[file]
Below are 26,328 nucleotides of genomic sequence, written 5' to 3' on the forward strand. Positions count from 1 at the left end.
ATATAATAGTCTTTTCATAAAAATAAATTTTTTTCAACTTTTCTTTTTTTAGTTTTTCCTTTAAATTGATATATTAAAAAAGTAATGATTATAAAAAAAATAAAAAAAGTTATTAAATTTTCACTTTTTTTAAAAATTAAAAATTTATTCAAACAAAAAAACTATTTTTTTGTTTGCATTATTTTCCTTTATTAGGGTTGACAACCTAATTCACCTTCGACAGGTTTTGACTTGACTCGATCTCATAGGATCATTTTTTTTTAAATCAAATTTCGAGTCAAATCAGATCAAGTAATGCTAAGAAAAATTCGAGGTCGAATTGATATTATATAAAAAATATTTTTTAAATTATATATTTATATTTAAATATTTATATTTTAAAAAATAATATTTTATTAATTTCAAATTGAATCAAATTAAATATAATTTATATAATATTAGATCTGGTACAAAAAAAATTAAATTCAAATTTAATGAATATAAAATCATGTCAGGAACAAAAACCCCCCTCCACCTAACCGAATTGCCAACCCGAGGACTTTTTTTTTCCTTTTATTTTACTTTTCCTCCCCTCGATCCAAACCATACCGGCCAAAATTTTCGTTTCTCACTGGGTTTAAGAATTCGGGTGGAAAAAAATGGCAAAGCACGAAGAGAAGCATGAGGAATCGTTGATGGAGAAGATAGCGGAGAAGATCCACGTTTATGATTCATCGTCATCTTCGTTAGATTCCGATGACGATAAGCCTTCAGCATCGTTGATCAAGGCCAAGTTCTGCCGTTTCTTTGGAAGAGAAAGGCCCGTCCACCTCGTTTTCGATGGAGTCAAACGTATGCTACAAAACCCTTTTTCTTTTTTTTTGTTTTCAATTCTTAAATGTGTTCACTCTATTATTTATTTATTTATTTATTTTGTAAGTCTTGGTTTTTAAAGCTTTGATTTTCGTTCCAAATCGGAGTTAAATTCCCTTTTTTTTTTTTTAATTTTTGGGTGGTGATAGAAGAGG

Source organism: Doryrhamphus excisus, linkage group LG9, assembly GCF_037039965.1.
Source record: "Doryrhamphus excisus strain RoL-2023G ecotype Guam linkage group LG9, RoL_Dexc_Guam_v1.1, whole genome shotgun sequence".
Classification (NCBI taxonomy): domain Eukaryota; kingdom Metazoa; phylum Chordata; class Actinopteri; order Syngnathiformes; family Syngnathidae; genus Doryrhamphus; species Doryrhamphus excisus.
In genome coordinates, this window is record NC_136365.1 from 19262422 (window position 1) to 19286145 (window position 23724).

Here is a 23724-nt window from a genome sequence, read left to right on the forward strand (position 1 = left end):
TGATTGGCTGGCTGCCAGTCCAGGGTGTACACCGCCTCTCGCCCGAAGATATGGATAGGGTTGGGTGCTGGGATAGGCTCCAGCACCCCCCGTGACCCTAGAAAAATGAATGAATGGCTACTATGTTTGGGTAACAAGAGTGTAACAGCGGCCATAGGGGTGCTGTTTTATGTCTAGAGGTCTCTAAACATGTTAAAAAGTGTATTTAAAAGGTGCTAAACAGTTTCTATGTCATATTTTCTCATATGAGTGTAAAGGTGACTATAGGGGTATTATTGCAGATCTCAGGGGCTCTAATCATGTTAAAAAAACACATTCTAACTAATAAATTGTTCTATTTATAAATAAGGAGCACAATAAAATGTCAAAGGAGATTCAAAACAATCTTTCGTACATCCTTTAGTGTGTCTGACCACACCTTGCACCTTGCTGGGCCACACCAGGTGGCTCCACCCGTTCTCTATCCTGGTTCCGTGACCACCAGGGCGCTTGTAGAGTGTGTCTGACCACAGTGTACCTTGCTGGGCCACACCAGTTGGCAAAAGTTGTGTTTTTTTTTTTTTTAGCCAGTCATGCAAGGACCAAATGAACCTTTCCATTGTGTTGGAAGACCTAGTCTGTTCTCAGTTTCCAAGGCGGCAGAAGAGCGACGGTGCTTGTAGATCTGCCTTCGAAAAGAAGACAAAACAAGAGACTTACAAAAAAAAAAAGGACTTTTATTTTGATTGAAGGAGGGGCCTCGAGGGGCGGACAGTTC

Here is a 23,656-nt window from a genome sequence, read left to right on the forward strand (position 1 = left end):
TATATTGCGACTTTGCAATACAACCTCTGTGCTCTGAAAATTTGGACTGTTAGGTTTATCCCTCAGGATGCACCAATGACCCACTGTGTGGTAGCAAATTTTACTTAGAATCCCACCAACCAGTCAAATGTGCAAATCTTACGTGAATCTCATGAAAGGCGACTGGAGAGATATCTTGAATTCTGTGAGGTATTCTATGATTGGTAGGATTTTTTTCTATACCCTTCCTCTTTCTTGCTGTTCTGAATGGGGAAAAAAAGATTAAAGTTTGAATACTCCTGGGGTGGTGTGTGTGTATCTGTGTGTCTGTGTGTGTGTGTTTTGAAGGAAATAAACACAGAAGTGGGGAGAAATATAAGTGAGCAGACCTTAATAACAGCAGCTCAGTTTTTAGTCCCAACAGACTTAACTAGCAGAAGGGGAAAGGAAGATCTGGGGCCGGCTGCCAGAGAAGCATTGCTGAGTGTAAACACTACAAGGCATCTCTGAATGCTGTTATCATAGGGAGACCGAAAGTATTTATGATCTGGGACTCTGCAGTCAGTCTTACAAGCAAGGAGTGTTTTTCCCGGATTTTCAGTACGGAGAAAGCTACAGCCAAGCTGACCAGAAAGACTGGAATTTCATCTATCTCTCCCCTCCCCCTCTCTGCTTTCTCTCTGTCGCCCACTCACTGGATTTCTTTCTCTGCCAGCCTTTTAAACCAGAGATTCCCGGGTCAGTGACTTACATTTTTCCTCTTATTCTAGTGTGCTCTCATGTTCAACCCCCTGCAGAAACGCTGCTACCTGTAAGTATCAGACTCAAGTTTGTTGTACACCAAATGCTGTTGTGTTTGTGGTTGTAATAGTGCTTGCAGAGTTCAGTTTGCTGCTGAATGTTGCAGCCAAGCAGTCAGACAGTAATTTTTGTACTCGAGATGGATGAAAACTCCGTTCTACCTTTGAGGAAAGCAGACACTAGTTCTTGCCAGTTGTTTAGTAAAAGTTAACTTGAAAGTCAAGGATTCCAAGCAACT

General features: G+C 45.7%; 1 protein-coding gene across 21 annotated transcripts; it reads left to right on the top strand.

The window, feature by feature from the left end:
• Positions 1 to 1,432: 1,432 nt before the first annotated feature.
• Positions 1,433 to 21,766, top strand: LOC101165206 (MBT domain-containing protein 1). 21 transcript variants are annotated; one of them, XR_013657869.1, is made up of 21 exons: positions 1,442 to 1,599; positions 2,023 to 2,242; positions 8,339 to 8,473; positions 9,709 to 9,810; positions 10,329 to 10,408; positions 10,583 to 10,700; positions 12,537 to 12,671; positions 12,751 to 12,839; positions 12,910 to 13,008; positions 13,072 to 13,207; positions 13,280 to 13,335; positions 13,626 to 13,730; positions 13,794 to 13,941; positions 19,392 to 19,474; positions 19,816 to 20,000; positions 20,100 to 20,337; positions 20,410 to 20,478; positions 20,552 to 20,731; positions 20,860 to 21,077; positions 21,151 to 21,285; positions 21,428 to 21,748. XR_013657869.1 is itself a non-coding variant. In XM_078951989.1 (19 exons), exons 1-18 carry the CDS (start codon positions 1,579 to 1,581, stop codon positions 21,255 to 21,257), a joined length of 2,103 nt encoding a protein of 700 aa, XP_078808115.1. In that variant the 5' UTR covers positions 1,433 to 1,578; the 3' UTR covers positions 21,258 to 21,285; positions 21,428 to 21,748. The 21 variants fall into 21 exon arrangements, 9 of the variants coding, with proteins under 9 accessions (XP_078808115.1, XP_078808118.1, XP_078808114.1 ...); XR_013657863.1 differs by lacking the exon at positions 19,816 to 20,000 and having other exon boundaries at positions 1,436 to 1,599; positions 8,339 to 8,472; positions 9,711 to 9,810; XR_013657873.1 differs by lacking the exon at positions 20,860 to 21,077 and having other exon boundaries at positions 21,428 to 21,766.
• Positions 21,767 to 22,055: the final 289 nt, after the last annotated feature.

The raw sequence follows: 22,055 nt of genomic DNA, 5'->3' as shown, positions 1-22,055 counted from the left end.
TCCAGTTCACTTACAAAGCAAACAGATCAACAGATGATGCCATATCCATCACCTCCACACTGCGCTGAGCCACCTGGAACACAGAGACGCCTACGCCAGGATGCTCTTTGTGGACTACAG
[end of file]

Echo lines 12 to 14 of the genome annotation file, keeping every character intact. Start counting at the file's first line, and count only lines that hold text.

The window, feature by feature from the left end:
• Positions 1 to 1,432: 1,432 nt before the first annotated feature.
• Positions 1,433 to 21,766, top strand: LOC101165206 (MBT domain-containing protein 1). 21 transcript variants are annotated; one of them, XR_013657869.1, is made up of 21 exons: positions 1,442 to 1,599; positions 2,023 to 2,242; positions 8,339 to 8,473; positions 9,709 to 9,810; positions 10,329 to 10,408; positions 10,583 to 10,700; positions 12,537 to 12,671; positions 12,751 to 12,839; positions 12,910 to 13,008; positions 13,072 to 13,207; positions 13,280 to 13,335; positions 13,626 to 13,730; positions 13,794 to 13,941; positions 19,392 to 19,474; positions 19,816 to 20,000; positions 20,100 to 20,337; positions 20,410 to 20,478; positions 20,552 to 20,731; positions 20,860 to 21,077; positions 21,151 to 21,285; positions 21,428 to 21,748. XR_013657869.1 is itself a non-coding variant. In XM_078951989.1 (19 exons), exons 1-18 carry the CDS (start codon positions 1,579 to 1,581, stop codon positions 21,255 to 21,257), a joined length of 2,103 nt encoding a protein of 700 aa, XP_078808115.1. In that variant the 5' UTR covers positions 1,433 to 1,578; the 3' UTR covers positions 21,258 to 21,285; positions 21,428 to 21,748. The 21 variants fall into 21 exon arrangements, 9 of the variants coding, with proteins under 9 accessions (XP_078808115.1, XP_078808118.1, XP_078808114.1 ...); XR_013657863.1 differs by lacking the exon at positions 19,816 to 20,000 and having other exon boundaries at positions 1,436 to 1,599; positions 8,339 to 8,472; positions 9,711 to 9,810; XR_013657873.1 differs by lacking the exon at positions 20,860 to 21,077 and having other exon boundaries at positions 21,428 to 21,766.